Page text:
Created by miniatures sculptor Michael Lovejoy, Burrows and Badgers allows for gaming within a fantasy world of anthropomorphic animal miniatures. Set within the Kingdom of Northymbra, the rules cover skirmish level combat in small warbands.
Each miniature in the game is a character, so there are no rank and file warriors. The miniatures range in size from tiny shrews at 20mm or less to massive badgers at 45mm tall, allowing for a wide variety of character types. The rules may therefore be referred to as ‘RPG-lite’, a warband skirmish game with character progression. In keeping with the RPG style theme, the rules use the full range of polyhedral dice, rather than the usual d6. This helps to differentiate the races, allowing big differences between a small, stealthy mouse and a big, battle-hungry wildcat.
To avoid complexity, given that there are so many different races, weapons, equipment, spells and so forth, every rule in the game, be it combat, stealth or movement, is based around a single core mechanic. There is a statistic profile for each of the character types. These statistics are Movement, Strike, Block, Ranged, Nimbleness, Concealment, Awareness, Fortitude and Presence. Each statistic makes use of a particular dice type, such as a d6 or a d10. In addition, each statistic has an opposite stat, for example ‘Strike’ and ‘Block’. To hit an enemy, the character rolls their ‘Strike’ stat dice, against the enemy’s ‘Block’ stat dice. This means that every situation in the game is resolved by an opposed die roll; simple, and involving both players. A warband roster sheet is used to record the statistics.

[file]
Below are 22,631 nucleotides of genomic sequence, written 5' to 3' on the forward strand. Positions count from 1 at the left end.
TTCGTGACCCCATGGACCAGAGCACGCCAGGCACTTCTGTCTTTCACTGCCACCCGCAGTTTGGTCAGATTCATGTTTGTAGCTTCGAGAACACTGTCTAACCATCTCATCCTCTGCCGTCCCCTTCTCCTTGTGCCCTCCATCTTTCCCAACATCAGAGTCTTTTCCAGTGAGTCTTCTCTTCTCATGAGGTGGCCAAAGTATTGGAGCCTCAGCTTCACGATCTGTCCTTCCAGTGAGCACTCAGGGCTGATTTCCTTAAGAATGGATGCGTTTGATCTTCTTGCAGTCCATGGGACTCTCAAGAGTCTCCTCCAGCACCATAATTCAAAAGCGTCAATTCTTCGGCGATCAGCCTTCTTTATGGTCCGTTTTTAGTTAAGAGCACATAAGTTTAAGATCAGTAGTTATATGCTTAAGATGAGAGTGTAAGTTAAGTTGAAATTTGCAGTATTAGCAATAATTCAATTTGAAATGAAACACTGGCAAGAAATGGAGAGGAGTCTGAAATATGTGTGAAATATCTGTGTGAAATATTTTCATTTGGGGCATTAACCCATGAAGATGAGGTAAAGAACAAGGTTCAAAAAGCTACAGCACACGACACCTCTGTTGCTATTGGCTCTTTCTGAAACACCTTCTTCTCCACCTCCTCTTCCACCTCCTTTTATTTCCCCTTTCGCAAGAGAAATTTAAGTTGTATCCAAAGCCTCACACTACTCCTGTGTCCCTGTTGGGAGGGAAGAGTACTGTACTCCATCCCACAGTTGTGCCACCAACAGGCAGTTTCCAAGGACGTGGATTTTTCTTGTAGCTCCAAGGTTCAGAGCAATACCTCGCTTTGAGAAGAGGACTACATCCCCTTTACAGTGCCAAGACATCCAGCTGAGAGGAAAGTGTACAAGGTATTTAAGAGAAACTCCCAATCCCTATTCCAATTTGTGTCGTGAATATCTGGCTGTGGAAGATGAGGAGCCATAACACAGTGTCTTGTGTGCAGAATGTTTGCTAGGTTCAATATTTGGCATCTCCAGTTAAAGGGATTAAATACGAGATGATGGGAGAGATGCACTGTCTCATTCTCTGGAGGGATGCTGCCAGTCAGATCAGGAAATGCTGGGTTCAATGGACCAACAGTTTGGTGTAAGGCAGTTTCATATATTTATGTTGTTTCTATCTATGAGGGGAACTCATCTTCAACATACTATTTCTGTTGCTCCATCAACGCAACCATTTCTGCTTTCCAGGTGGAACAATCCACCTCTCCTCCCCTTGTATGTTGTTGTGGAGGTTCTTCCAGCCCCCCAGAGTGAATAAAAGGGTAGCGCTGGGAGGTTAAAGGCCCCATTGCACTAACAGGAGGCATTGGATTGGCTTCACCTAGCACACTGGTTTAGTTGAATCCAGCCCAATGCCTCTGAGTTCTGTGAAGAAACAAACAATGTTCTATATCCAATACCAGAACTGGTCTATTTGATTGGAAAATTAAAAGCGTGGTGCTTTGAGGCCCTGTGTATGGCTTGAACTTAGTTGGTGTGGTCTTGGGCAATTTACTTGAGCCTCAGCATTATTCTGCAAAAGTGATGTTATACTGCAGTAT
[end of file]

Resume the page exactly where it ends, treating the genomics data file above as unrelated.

At the simplest level, a player will declare an Action; say, to shoot a bow at an enemy model. They will take whatever dice is assigned to their ‘Ranged’ statistic, and roll it, adding or subtracting any modifiers. Their opponent will roll the dice assigned to their ‘Nimbleness’ statistic, plus or minus any modifiers. If the shooter’s ‘Ranged’ roll is higher than the target’s ‘Nimbleness’ roll, the shot has hit. Having each statistic paired with its opposite version means that there are more statistics than most games use. Combined with the need to track wounds, equipment, skills and all the other elements of a progressive campaign game on a player’s warband roster, this means it is important to keep the number of characters small; most warbands start with around five characters, with a maximum size of ten. This keeps the book-keeping manageable.